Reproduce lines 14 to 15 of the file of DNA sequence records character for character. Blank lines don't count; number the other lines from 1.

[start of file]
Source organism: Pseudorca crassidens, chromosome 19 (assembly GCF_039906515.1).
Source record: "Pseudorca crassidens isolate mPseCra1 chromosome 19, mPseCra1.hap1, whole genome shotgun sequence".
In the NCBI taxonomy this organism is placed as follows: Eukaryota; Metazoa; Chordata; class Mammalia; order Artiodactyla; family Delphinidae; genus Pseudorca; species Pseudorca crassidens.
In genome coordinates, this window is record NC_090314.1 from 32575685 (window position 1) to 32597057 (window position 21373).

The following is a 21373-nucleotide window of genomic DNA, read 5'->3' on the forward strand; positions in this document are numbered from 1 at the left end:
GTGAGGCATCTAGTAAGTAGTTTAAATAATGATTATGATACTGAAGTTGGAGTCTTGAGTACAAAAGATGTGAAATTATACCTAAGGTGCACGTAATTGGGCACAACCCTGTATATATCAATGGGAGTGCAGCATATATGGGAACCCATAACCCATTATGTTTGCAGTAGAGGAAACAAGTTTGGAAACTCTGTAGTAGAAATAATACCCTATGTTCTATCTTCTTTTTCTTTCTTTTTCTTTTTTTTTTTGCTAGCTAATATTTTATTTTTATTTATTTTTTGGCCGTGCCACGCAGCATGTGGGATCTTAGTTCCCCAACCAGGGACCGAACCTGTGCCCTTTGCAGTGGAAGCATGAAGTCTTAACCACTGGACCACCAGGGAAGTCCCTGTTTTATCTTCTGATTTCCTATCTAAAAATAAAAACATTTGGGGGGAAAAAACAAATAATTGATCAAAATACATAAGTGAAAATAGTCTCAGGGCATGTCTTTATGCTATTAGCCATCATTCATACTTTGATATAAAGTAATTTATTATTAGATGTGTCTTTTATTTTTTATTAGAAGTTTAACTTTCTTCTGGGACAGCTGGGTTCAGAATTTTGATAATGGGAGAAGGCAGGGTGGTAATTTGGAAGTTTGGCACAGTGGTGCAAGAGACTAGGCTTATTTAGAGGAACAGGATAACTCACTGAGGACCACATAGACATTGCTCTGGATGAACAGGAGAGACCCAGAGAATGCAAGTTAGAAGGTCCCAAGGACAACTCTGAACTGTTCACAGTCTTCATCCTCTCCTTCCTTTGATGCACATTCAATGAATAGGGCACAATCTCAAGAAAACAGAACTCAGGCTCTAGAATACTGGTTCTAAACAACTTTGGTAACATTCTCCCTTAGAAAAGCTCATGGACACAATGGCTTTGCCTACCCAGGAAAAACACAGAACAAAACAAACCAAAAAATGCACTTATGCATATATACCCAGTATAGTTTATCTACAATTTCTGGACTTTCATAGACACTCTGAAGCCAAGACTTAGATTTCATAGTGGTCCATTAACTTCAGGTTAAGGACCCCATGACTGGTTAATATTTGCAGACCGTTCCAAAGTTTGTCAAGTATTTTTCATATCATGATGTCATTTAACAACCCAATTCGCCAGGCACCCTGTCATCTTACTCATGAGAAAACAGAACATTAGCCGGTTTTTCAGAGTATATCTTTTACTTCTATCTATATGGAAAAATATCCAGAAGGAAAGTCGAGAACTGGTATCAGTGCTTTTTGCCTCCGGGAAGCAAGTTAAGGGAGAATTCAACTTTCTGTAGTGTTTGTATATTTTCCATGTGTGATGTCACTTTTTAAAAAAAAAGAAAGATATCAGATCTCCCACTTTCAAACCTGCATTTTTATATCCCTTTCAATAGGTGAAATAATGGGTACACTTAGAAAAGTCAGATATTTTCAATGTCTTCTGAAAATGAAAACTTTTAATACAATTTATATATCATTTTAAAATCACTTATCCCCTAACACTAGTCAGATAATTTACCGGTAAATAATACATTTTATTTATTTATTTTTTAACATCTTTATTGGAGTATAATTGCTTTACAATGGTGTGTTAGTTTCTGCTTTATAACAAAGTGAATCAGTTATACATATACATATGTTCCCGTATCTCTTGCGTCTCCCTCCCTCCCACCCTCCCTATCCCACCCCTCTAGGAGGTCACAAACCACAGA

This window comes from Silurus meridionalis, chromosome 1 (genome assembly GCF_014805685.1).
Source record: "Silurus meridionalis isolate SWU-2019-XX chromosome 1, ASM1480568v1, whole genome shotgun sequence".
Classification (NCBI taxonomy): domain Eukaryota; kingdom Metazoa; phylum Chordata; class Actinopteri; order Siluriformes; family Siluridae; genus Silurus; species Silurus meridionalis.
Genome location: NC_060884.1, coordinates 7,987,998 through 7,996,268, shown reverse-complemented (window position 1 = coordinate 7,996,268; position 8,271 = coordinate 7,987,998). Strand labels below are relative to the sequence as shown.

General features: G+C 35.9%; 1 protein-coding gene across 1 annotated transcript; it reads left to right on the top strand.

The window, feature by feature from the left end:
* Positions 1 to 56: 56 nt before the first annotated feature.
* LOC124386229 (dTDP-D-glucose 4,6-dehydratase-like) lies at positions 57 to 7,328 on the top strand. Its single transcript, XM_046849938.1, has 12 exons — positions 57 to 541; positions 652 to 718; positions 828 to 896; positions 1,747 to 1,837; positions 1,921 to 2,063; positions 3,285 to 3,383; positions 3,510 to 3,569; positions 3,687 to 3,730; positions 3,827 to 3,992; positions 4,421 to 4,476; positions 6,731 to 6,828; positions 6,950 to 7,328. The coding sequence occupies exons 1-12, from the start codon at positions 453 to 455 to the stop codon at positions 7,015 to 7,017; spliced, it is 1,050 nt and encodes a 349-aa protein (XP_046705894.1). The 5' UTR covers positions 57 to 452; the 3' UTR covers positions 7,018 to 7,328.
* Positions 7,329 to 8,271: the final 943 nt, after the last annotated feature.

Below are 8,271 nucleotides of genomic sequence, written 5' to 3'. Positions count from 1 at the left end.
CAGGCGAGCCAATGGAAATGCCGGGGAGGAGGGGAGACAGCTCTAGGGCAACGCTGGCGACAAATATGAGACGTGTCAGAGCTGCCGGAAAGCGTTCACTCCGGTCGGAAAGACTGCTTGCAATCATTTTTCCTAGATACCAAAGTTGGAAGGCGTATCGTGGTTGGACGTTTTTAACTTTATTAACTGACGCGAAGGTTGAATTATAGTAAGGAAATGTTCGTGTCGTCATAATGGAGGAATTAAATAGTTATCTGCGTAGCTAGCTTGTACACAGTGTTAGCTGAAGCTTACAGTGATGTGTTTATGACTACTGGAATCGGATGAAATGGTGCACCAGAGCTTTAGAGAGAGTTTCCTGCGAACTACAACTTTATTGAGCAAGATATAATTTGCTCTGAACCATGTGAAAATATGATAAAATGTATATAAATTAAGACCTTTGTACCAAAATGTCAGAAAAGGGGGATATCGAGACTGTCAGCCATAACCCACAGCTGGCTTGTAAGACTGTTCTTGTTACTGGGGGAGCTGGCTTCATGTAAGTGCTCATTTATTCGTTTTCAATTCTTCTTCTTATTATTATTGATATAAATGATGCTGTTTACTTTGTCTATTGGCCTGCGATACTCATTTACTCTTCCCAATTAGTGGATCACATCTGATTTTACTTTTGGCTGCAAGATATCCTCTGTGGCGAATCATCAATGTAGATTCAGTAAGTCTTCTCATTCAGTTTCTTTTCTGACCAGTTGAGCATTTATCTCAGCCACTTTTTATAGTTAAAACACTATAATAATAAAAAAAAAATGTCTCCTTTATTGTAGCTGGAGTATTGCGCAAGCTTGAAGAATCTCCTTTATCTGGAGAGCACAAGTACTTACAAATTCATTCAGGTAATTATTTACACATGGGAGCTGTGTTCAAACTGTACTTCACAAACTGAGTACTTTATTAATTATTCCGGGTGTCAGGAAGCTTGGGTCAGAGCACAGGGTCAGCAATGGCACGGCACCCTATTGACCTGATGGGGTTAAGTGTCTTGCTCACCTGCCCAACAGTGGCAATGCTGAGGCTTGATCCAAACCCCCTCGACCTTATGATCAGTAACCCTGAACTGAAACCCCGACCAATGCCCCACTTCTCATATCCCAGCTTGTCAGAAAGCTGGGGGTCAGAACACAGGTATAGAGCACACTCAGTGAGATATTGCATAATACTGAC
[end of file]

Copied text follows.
* LOC124386229 (dTDP-D-glucose 4,6-dehydratase-like) lies at positions 57 to 7,328 on the top strand. Its single transcript, XM_046849938.1, has 12 exons — positions 57 to 541; positions 652 to 718; positions 828 to 896; positions 1,747 to 1,837; positions 1,921 to 2,063; positions 3,285 to 3,383; positions 3,510 to 3,569; positions 3,687 to 3,730; positions 3,827 to 3,992; positions 4,421 to 4,476; positions 6,731 to 6,828; positions 6,950 to 7,328. The coding sequence occupies exons 1-12, from the start codon at positions 453 to 455 to the stop codon at positions 7,015 to 7,017; spliced, it is 1,050 nt and encodes a 349-aa protein (XP_046705894.1). The 5' UTR covers positions 57 to 452; the 3' UTR covers positions 7,018 to 7,328.
* Positions 7,329 to 8,271: the final 943 nt, after the last annotated feature.